I’ve become careful about what “games” I play on Facebook. This quiz will tell you how old you are; another your level of education or favorite food. Then there are posting competitions. The craziest was the “ice bucket challenge” a few years ago. More recently was the movie challenge, post a photograph from so many days that influenced your life. No commentary. I did respond however to posting seven days of favorite books. It was an interesting exercise.
Day one I posted Sherlock Holmes by Arthur Conan Doyle. For many years a copy of one or other Sherlock book would be on my night stand. Evening after evening I’d read a short story or chapter in a novel. I thought I was in London, in 221 B Baker Street with all the atmosphere Doyle created. I enjoyed the Holmes Watson relationship. And I reveled in the chase, guided by the science of deduction, observation, details, facts before theories. In my bedroom closet is a collection of Holmesian related books and magazines. A bit of an obsession.
Day, book two. “Beautiful Swimmers: waterman, crabs and the Chesapeake Bay,” by William Warner. I clearly remember finding this book on a rack in John Wanamaker’s. The cover looked so interesting; maybe you could judge a book by . . . I’d never been to the Chesapeake and rarely if ever had blue crabs. But I was captivated. Specifically I wanted to try soft shell crabs. At Holy Ghost Prep I asked one of the Giordano boys (Ninth Street Italian market), “Can you get me soft shells.?” They weren’t in season. My first taste was in Cape May, visiting Jerry and Kate Alonzo. It was a stand or food truck, Jerry and I bought soft shell sandwiches. They’ve been a favorite ever since. This year on a week trip to the Eastern Shore, I had soft shells three times. The best actually were several weeks later in Cape May. Some books don’t let go.
Book three was “Walden,” by Henry David Thoreau. I think I discovered it while attending Boston College, not far from his Concord home. I was drawn to the economy of words and economy of life. Living away from it all, listening to the wild, the trees, growing beans, reflecting and writing. Henry was my type of guy. Amazing but I never visited Walden Pond until several years ago when we stayed in Concord for several days. We made the pilgrimage to the reconstructed cottage, statue and the original site.
Book four. “The Sun Also Rises,” by Ernest Hemingway. I discovered modern American literature in a summer course I took at Council Rock after my sophomore year. I was searching for identity and signed up as Paul Profy (Paul is a middle name), an alter ego. There was Vince and there was Paul. When the instructor called out my name I didn’t respond, a girl next to me said, “Is that you.” I responded “Oh, yes.” Rainy and I would date for the rest of High School. But more significantly was my exposure to Hemingway. Later I was an English major at BC — how strange that meant English Literature major, British and American. For my first paper, I read Hemingway. All of Hemingway, short stories, novels, poems. I read every piece of criticism in the BC library and visited other university libraries. I even read doctoral dissertations. I recall one, “The insect symbolism in the Nick Adams stories.” Give me a break, I thought. What can I write about. My instructor, John McCarthy, suggested, why not compare Nick Adams (young man in many short stories) and Huckleberry Finn. I did. A year later a Hemingway critic, Carlos Baker, published a book with the comparison. Did McCarthy know? Of all the Hemingway canon, I chose “The Sun” with its lost generation, expatriates, hanging out in Paris and Spain, a world of drinking, bull fights, writers, artists and lovers. It could have been other Hemingway; I liked them all.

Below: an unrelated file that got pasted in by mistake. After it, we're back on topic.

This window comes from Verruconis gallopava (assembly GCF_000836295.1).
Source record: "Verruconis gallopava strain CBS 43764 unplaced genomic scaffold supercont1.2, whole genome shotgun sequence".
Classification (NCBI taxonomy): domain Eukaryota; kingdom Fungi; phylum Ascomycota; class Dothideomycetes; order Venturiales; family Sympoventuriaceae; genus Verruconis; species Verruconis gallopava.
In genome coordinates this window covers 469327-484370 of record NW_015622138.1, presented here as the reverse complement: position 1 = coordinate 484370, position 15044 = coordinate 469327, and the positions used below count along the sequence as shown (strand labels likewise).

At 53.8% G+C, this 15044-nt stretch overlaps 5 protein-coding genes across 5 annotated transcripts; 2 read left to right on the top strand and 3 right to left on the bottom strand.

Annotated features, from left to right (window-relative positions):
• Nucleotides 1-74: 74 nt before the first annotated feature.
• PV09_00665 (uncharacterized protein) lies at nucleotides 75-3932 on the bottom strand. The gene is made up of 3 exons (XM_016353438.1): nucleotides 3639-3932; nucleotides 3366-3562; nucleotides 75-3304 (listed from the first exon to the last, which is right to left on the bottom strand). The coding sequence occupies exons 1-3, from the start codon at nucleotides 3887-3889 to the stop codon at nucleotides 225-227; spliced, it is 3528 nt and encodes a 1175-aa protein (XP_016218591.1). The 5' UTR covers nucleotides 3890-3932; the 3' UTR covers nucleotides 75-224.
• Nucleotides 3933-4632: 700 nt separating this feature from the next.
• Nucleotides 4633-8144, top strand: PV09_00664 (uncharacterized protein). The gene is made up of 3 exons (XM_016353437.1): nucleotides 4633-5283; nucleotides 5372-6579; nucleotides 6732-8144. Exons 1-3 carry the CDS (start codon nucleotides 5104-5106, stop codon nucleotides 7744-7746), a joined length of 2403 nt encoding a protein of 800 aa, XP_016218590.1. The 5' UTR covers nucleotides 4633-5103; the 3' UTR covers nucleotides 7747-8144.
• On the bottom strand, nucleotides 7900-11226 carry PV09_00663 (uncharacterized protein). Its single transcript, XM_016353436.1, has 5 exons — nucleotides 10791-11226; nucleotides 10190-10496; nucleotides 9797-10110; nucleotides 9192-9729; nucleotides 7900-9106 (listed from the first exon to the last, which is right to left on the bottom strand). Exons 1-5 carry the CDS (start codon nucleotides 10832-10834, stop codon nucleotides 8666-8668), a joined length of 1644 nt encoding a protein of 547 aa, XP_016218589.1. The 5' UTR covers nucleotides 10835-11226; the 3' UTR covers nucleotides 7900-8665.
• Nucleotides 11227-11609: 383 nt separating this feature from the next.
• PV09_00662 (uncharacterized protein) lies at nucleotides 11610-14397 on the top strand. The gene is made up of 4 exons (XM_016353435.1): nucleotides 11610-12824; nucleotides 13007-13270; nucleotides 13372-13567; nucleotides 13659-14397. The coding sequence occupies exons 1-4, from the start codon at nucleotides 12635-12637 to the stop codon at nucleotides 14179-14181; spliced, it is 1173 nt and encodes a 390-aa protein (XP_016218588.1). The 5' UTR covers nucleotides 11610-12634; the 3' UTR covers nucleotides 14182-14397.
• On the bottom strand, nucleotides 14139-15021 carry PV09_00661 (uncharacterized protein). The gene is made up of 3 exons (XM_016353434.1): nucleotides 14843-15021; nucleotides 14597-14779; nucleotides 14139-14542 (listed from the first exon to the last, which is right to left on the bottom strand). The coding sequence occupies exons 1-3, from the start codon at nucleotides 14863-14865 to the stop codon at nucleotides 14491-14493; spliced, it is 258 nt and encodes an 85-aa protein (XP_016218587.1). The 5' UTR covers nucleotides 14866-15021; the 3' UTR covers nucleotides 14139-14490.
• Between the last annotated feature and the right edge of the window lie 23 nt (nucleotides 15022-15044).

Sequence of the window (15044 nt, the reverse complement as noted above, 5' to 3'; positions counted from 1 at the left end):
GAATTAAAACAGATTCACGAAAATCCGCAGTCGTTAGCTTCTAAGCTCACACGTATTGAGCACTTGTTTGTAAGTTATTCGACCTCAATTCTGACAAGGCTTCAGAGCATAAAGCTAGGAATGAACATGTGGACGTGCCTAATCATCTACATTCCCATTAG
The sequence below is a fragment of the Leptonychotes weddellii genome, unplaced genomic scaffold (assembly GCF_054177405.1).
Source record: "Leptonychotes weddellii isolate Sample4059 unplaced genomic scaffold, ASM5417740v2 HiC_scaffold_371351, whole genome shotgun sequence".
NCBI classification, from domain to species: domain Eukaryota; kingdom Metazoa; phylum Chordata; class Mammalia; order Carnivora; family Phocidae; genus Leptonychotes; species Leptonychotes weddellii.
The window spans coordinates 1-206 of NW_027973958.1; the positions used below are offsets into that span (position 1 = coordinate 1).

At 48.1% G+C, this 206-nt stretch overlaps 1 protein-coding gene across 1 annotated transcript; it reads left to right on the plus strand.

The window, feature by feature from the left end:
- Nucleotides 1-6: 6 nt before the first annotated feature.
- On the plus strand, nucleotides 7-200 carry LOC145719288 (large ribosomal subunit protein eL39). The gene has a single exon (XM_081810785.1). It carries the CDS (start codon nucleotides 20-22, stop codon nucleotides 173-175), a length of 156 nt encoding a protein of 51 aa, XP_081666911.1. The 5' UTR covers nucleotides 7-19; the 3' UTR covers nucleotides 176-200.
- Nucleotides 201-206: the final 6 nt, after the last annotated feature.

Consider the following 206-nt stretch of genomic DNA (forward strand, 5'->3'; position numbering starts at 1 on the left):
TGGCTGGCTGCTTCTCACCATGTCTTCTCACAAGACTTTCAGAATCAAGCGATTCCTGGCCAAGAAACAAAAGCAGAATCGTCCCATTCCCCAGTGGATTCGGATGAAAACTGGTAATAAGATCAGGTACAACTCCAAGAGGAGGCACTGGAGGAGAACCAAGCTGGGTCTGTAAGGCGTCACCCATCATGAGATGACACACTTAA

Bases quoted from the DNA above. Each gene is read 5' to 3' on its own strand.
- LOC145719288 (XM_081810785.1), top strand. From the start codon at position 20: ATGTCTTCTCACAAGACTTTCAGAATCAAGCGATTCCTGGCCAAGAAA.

Day five I turned to children’s books. And there are many. “Nobody’s Boy,” by Hector Malot was a gift from Aunt Lucy. My father read it over and over when I was quite young. I loved the story of the orphan who eventually found his mother. But with a recent re-read, it didn’t hold up. Another early favorite was “Uncle Wiggley,” by Howard Garis. A collection of short stories about Mr. Longears, involving some danger escaped, help from Nurse Jane, and an ending that promised the next story. For the FB posts I chose two, “The Velveteen Rabbit,” by Margery Williams. I read it to Jenny, night after night. Her teddy Durgin (Boston born) talked to her just like the the rabbit that was real when loved. And I included A.A. Milne’s “Winne the Pooh.” Such a delight; characters, adventures, serendipity, messages. I could read it again and again.
Book Six. “The Adventures of Huckleberry Finn,” by Mark Twain. Hemingway said, “All American literature come s from Huckleberry Finn.” I read it as a kid, a college student and as an adult. It is certainly all American, characters and themes. Huck rebels against civilization, convention, American hypocrisy. I get so annoyed when it is banned for racial language.
Concluding this exercise wasn’t easy. For my final book, number seven, I chose “The Autobiography of Benjamin Franklin.” My love for local history, a memoir and an amazing character that takes center stage. Franklin in well Franklin. They broke the mold. Who can forget his arrival in Philadelphia, two rolls under his arms, encountering his future wife. Or his twelve step program for overcoming vices. Great autobiography.
This is one FB game I enjoyed. Interesting choosing books. I should re-read all of them.